Irish firms waste €320,000 on failed digital transformations


Many business leaders have cited poor IT governance as the reason for failed digital transformation projects over the last year, at a €323,143 average cost.

Digital transformation services provider Auxilion surveyed 100 C-suite executives from enterprises across the Republic of Ireland. The survey, carried out in August by Censuswide, found that 72% of c-suite executives cited poor IT governance as the reason behind the failure of such projects.

For over a third (35%) of these, this failure occurred in the last 12 months. A fifth (20%) of respondents said enabling digital transformation was one of the top pressure points for their organisation in terms of IT.

“It is really disappointing to hear that so many people are not seeing value from those investments, and are consequently disillusioned with digital transformation,” said Eleanor Dempsey, director of consultancy and competency at Auxilion.

“There are a lot of mid-sized to larger scale companies going through various stages of digital transformation. Every company is currently going through fast-paced change and we are seeing that our customers need to leverage technology more than ever.

“Businesses are using technology to pivot and create new business opportunities. They are also struggling with scarce resources and looking to make the most of their existing staff. This is why they are looking to automate certain activities, creating a better workplace and looking to use their staff more creatively.”

 One key change going forward is for business leaders to have a clearer picture of what they hope to achieve from digital transformation; and, critically, to look closely at how these projects are managed.

Along with the failure of digital transformation projects, more than half (59%) of Irish organisations have had to abandon a project due to poor governance. Perhaps unsurprisingly, some 80% of those surveyed believe outsourcing their IT to a partner could improve their governance.

In terms of the most important business priorities for Irish executives, these were found to be ensuring IT governance and securing business operations (37% respectively). Expanding into other markets (36%), supporting digital transformation (30%) and enabling employee engagement (28%) finished off the top five.

Despite being among the top business priorities for respondents, a fifth (20%) said enabling digital transformation was one of the biggest pressure points for their organisation in terms of IT.

Eleanor Dempsey said: “Our survey suggests that Irish organisations are struggling to successfully deliver digital transformation programs, and it’s likely costing hundreds of millions of euros across the board. Companies are clearly underestimating the complexities of driving change, automating processes and replacing technology.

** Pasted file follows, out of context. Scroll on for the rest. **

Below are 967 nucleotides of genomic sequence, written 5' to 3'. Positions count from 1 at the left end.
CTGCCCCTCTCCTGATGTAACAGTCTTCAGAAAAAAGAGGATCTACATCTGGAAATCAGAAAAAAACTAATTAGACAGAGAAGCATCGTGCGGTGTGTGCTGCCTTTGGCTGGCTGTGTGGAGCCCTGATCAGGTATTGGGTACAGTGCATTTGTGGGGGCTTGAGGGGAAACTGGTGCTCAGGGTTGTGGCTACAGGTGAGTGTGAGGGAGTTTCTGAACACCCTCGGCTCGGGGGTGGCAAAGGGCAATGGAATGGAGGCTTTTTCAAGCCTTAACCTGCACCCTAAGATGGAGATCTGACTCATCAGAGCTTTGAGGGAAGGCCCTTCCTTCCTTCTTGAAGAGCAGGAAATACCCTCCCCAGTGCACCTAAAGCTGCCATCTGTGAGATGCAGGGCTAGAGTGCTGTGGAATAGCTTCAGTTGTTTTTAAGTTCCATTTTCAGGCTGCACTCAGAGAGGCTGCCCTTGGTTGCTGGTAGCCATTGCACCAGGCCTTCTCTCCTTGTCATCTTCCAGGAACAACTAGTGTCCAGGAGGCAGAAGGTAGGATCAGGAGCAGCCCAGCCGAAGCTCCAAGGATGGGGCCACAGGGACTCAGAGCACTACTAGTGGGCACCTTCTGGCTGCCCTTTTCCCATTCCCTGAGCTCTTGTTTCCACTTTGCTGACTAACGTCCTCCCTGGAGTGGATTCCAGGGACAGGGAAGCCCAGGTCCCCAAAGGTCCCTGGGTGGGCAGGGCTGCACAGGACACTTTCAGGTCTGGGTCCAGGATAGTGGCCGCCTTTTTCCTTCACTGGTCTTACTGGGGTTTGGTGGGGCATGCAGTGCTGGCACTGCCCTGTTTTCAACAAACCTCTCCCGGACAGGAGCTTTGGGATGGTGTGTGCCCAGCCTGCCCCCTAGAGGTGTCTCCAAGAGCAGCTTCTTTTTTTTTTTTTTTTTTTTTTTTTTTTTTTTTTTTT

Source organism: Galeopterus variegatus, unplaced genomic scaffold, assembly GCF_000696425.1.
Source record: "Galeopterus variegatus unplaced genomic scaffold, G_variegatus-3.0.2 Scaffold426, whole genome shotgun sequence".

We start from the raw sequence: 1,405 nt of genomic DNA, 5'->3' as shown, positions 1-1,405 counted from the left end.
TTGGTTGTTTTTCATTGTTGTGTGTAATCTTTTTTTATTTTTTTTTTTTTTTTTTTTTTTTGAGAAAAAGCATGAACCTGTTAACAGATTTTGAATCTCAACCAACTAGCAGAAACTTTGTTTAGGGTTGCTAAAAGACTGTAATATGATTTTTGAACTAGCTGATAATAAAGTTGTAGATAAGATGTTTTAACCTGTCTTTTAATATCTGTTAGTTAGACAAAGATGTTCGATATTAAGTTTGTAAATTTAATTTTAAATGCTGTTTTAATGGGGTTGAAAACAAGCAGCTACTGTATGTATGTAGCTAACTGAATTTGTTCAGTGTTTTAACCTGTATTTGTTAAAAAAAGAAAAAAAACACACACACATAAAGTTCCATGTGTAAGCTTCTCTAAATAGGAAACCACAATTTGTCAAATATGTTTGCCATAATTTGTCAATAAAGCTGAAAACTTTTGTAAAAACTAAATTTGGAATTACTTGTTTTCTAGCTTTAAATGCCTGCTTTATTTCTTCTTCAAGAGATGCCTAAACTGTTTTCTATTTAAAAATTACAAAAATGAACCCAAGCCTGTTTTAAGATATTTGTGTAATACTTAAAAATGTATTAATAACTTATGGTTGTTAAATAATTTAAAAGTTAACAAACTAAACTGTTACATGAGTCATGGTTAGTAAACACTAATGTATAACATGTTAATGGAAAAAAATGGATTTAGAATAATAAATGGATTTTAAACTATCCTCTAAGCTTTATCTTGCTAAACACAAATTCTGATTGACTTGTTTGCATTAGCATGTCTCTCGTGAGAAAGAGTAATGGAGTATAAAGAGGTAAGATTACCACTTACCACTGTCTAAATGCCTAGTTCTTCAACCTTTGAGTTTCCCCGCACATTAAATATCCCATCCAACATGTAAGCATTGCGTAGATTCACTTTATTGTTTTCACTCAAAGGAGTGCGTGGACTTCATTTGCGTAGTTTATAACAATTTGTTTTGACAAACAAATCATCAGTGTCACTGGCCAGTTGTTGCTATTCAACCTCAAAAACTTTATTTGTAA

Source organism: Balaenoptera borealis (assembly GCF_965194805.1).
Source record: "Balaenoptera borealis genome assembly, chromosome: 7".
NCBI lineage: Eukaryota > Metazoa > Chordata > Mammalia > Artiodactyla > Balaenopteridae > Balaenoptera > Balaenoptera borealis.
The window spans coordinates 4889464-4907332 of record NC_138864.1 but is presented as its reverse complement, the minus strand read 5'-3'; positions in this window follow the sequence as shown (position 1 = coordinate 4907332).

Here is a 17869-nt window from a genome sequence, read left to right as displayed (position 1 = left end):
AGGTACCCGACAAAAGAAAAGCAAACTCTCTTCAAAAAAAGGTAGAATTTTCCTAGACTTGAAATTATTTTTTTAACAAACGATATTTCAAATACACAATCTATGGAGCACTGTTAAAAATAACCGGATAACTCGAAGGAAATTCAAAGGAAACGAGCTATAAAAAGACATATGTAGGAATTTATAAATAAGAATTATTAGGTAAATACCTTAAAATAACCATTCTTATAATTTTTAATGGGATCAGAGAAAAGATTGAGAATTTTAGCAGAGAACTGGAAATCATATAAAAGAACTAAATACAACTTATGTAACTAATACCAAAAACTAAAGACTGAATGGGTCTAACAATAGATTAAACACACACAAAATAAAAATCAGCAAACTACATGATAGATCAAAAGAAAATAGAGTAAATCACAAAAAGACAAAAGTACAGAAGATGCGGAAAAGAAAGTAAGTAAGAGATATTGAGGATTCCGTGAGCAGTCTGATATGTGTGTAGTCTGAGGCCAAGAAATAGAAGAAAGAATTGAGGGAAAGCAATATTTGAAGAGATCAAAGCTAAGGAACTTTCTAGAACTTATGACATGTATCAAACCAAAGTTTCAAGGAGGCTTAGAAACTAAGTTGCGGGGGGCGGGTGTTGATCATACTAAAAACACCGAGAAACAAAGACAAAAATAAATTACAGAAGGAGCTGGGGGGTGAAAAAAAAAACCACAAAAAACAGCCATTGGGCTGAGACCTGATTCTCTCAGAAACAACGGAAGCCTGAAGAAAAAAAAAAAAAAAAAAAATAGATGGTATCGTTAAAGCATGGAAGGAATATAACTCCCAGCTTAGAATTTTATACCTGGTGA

“It’s worth noting that the skills required to drive digital transformation are scarce, and not readily available internally. To transform meaningfully, businesses not only need to deploy new applications and technologies, as well as business behaviours and processes, but then embed these changes across the entire team. After all, transformation projects are driven by people – and they must have the right IT governance in place to work in a collaborative and impactful way to both manage and benefit from change.

“In fact, getting the governance part of the puzzle right is crucial to embracing digital thinking and capitalising on transformation. But if this is done effectively, organsiations can benefit from heightened productivity among employees, enhanced service delivery for customers, and increased growth for the business.”

 The Auxilion survey also revealed findings in relation to cloud adoption and management, with the most popular infrastructure among those surveyed revealed as private cloud (47%), followed by hybrid cloud (23%) and public cloud (22%). However, for those using a hybrid cloud to deploy IT infrastructure, some 30% would describe their hybrid cloud strategy as not fit for purpose.

When it comes to the potential challenges to cloud adoption and management, the biggest challenges cited were lacking the knowledge and skills within the internal team (36%), struggling with data compliance requirements around the cloud (31%) and not having visibility of all devices accessing the cloud (29%).

As well as cloud – which 71% of respondents say will be in place in their organisation by the end of 2022 – other technologies are rising in popularity. By the end of the year, 69% will roll out machine learning, 65% will introduce the Internet of Things, and 63% will have Artificial Intelligence in place. Furthermore, Edge Computing will be adopted by 63% and over half (52%) will have brought in 5G.

“It is important for people to have a clear picture of what they want to achieve from digital transformation,” said Eleanor Dempsey. “It is important for project leaders to articulate a vision. It is all about bringing together the technology, strategy, people and culture.

“It is a large change programme and you need to get people to support the project. You must consistently ensure that the project is not going off track, ensure that risk is managed. Having the right people is pivotal to your success.”